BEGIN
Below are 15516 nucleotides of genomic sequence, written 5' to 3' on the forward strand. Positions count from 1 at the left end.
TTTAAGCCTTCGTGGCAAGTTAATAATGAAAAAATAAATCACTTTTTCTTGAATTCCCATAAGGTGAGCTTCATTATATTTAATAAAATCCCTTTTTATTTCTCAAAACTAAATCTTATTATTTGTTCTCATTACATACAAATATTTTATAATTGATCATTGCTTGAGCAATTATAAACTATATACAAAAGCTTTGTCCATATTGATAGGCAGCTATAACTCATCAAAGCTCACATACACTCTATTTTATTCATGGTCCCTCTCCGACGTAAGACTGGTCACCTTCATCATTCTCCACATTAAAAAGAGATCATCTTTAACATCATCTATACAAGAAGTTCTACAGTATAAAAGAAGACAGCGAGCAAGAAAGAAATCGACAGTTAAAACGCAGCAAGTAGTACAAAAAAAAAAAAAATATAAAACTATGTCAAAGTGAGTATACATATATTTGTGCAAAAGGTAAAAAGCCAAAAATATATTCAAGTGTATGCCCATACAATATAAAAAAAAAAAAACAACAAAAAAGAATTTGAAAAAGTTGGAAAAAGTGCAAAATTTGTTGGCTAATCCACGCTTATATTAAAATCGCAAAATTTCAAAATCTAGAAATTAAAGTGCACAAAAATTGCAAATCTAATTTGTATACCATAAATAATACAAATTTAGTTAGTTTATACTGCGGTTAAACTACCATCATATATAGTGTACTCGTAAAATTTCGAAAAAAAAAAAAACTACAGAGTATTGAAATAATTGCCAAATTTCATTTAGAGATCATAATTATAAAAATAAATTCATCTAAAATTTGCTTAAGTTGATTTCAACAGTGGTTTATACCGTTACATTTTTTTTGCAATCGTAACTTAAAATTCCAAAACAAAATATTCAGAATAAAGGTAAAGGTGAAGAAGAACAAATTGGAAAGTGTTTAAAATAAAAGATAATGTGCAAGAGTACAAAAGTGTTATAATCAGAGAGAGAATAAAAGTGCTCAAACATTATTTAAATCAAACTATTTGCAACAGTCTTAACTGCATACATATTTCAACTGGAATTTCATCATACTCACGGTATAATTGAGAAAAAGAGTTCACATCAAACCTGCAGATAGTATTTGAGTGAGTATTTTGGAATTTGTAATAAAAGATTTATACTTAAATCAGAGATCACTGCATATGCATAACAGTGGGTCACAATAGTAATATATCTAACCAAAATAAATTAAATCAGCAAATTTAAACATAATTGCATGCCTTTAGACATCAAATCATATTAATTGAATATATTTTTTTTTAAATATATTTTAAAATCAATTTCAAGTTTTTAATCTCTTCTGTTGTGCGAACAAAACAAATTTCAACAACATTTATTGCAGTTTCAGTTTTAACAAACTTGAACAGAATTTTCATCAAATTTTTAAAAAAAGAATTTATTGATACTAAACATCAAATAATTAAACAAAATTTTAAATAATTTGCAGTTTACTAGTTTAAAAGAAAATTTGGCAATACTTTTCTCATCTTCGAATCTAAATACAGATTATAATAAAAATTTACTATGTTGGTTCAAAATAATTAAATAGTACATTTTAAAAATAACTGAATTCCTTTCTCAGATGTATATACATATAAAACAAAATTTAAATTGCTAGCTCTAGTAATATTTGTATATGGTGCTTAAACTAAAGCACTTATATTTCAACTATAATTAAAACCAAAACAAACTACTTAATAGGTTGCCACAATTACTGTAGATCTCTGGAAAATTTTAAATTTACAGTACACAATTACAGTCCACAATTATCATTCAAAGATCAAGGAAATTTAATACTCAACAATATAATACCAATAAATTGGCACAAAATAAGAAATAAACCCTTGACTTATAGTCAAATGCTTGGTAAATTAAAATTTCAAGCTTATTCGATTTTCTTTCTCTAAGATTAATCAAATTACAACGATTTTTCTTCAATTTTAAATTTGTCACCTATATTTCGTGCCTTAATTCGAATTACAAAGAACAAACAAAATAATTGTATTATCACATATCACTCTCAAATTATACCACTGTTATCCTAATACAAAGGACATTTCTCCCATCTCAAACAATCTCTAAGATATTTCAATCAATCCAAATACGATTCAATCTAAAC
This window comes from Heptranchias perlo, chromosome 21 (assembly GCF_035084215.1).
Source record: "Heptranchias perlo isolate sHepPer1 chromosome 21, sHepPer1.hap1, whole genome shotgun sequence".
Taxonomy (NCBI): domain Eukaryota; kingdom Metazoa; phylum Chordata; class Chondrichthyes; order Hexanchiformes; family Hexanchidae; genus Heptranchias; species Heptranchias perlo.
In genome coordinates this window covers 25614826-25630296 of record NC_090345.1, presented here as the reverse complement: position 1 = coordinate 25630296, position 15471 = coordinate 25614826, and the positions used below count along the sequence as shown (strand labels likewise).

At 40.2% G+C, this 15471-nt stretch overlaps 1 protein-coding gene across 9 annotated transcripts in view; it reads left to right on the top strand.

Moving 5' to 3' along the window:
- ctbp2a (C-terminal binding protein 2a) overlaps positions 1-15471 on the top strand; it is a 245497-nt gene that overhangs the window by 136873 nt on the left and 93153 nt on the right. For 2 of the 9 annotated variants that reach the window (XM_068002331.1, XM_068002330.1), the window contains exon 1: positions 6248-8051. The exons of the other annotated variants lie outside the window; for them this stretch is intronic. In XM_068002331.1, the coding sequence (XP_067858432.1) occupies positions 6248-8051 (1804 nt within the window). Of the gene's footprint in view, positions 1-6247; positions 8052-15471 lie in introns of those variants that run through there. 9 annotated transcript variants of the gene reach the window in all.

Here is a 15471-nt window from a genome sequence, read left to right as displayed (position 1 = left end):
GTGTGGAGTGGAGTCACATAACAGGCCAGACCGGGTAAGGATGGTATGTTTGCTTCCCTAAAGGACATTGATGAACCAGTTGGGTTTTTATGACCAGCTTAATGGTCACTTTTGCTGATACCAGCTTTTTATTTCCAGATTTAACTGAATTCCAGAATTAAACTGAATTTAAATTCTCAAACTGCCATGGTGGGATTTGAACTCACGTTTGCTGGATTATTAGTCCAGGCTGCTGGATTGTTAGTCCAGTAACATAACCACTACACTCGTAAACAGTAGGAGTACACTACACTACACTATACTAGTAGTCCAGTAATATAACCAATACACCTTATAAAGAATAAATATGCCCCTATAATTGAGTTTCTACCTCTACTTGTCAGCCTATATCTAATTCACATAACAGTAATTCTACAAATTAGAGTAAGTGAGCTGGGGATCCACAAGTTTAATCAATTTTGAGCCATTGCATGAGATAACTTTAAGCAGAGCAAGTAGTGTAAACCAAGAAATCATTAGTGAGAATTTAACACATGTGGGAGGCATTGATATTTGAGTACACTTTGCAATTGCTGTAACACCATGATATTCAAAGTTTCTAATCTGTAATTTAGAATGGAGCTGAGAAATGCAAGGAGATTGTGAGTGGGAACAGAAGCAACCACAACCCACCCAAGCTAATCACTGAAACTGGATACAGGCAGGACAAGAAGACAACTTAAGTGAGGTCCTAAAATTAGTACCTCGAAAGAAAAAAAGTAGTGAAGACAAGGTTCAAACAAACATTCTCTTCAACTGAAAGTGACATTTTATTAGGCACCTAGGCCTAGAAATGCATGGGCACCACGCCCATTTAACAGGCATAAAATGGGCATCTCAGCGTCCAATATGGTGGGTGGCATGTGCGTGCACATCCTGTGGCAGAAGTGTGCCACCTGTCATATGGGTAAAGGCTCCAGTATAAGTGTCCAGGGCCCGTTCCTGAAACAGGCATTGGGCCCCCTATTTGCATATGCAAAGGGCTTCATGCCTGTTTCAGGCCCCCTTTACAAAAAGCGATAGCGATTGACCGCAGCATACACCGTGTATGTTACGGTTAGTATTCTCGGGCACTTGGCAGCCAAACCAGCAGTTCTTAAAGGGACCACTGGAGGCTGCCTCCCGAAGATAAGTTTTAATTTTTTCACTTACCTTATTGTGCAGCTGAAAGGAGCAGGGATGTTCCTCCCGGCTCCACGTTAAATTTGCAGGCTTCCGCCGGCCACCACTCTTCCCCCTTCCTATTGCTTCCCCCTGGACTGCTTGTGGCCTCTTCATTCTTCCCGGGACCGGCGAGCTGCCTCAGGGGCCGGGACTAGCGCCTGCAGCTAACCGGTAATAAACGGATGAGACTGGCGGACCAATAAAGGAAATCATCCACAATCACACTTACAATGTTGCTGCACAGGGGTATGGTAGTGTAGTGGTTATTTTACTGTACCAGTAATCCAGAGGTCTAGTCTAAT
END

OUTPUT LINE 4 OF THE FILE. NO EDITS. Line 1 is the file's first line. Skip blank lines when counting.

Source record: "Heptranchias perlo isolate sHepPer1 chromosome 21, sHepPer1.hap1, whole genome shotgun sequence".